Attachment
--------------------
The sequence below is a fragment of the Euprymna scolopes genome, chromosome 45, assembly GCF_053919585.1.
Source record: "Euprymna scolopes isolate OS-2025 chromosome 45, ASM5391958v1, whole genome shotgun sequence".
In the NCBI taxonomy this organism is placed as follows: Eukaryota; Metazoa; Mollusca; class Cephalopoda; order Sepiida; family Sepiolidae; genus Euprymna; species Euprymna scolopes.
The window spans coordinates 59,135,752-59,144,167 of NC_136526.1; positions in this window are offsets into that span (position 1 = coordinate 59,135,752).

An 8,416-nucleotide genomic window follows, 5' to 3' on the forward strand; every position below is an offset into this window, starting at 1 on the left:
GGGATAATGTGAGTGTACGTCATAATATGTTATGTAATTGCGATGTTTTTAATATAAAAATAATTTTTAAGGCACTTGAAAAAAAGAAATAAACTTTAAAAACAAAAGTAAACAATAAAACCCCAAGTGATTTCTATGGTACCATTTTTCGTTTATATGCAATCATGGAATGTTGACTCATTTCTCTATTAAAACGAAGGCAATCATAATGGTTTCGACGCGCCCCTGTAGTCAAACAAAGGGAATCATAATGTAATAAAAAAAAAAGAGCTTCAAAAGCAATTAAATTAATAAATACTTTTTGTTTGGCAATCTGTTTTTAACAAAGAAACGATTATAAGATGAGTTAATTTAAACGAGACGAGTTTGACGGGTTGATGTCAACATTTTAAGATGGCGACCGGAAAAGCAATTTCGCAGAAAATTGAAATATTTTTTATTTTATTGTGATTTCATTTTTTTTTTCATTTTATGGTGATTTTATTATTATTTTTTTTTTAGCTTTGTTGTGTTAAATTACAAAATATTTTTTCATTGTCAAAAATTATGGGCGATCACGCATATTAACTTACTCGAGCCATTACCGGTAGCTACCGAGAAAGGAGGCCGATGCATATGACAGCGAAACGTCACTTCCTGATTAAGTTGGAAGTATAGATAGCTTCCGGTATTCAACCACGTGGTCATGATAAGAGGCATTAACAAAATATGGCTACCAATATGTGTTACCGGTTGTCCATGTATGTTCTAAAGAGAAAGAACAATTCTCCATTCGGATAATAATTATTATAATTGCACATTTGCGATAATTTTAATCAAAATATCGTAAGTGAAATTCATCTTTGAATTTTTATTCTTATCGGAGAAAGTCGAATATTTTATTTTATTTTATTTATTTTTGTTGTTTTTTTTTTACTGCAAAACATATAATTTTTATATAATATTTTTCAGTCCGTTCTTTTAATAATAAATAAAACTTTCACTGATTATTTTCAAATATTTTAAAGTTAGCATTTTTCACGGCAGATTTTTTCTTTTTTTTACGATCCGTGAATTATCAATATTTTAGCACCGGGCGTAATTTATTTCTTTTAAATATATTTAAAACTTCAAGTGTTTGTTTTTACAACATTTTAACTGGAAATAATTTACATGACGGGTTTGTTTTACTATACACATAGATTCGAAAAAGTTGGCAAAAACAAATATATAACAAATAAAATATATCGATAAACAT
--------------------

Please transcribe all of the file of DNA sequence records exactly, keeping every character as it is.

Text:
The sequence below is a fragment of the Euprymna scolopes genome, chromosome 45, assembly GCF_053919585.1.
Source record: "Euprymna scolopes isolate OS-2025 chromosome 45, ASM5391958v1, whole genome shotgun sequence".
In the NCBI taxonomy this organism is placed as follows: Eukaryota; Metazoa; Mollusca; class Cephalopoda; order Sepiida; family Sepiolidae; genus Euprymna; species Euprymna scolopes.
The window spans coordinates 59,135,752-59,144,167 of NC_136526.1; positions in this window are offsets into that span (position 1 = coordinate 59,135,752).

An 8,416-nucleotide genomic window follows, 5' to 3' on the forward strand; every position below is an offset into this window, starting at 1 on the left:
GGGATAATGTGAGTGTACGTCATAATATGTTATGTAATTGCGATGTTTTTAATATAAAAATAATTTTTAAGGCACTTGAAAAAAAGAAATAAACTTTAAAAACAAAAGTAAACAATAAAACCCCAAGTGATTTCTATGGTACCATTTTTCGTTTATATGCAATCATGGAATGTTGACTCATTTCTCTATTAAAACGAAGGCAATCATAATGGTTTCGACGCGCCCCTGTAGTCAAACAAAGGGAATCATAATGTAATAAAAAAAAAAGAGCTTCAAAAGCAATTAAATTAATAAATACTTTTTGTTTGGCAATCTGTTTTTAACAAAGAAACGATTATAAGATGAGTTAATTTAAACGAGACGAGTTTGACGGGTTGATGTCAACATTTTAAGATGGCGACCGGAAAAGCAATTTCGCAGAAAATTGAAATATTTTTTATTTTATTGTGATTTCATTTTTTTTTTCATTTTATGGTGATTTTATTATTATTTTTTTTTTAGCTTTGTTGTGTTAAATTACAAAATATTTTTTCATTGTCAAAAATTATGGGCGATCACGCATATTAACTTACTCGAGCCATTACCGGTAGCTACCGAGAAAGGAGGCCGATGCATATGACAGCGAAACGTCACTTCCTGATTAAGTTGGAAGTATAGATAGCTTCCGGTATTCAACCACGTGGTCATGATAAGAGGCATTAACAAAATATGGCTACCAATATGTGTTACCGGTTGTCCATGTATGTTCTAAAGAGAAAGAACAATTCTCCATTCGGATAATAATTATTATAATTGCACATTTGCGATAATTTTAATCAAAATATCGTAAGTGAAATTCATCTTTGAATTTTTATTCTTATCGGAGAAAGTCGAATATTTTATTTTATTTTATTTATTTTTGTTGTTTTTTTTTTACTGCAAAACATATAATTTTTATATAATATTTTTCAGTCCGTTCTTTTAATAATAAATAAAACTTTCACTGATTATTTTCAAATATTTTAAAGTTAGCATTTTTCACGGCAGATTTTTTCTTTTTTTTACGATCCGTGAATTATCAATATTTTAGCACCGGGCGTAATTTATTTCTTTTAAATATATTTAAAACTTCAAGTGTTTGTTTTTACAACATTTTAACTGGAAATAATTTACATGACGGGTTTGTTTTACTATACACATAGATTCGAAAAAGTTGGCAAAAACAAATATATAACAAATAAAATATATCGATAAACAT